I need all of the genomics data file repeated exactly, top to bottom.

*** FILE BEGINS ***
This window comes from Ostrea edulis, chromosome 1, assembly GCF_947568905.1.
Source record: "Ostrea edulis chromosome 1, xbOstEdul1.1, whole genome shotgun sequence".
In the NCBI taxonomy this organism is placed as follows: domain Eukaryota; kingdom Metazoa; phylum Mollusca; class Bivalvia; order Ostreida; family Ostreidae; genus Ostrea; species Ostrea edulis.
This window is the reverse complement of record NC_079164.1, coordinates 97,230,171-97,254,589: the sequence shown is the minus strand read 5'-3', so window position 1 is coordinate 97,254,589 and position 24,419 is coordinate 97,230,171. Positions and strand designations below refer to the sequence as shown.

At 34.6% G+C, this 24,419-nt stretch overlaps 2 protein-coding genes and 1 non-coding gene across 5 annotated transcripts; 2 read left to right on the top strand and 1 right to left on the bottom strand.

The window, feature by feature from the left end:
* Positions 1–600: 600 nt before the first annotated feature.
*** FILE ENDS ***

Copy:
This window comes from Ostrea edulis, chromosome 1, assembly GCF_947568905.1.
Source record: "Ostrea edulis chromosome 1, xbOstEdul1.1, whole genome shotgun sequence".
In the NCBI taxonomy this organism is placed as follows: domain Eukaryota; kingdom Metazoa; phylum Mollusca; class Bivalvia; order Ostreida; family Ostreidae; genus Ostrea; species Ostrea edulis.
This window is the reverse complement of record NC_079164.1, coordinates 97,230,171-97,254,589: the sequence shown is the minus strand read 5'-3', so window position 1 is coordinate 97,254,589 and position 24,419 is coordinate 97,230,171. Positions and strand designations below refer to the sequence as shown.

At 34.6% G+C, this 24,419-nt stretch overlaps 2 protein-coding genes and 1 non-coding gene across 5 annotated transcripts; 2 read left to right on the top strand and 1 right to left on the bottom strand.

The window, feature by feature from the left end:
* Positions 1–600: 600 nt before the first annotated feature.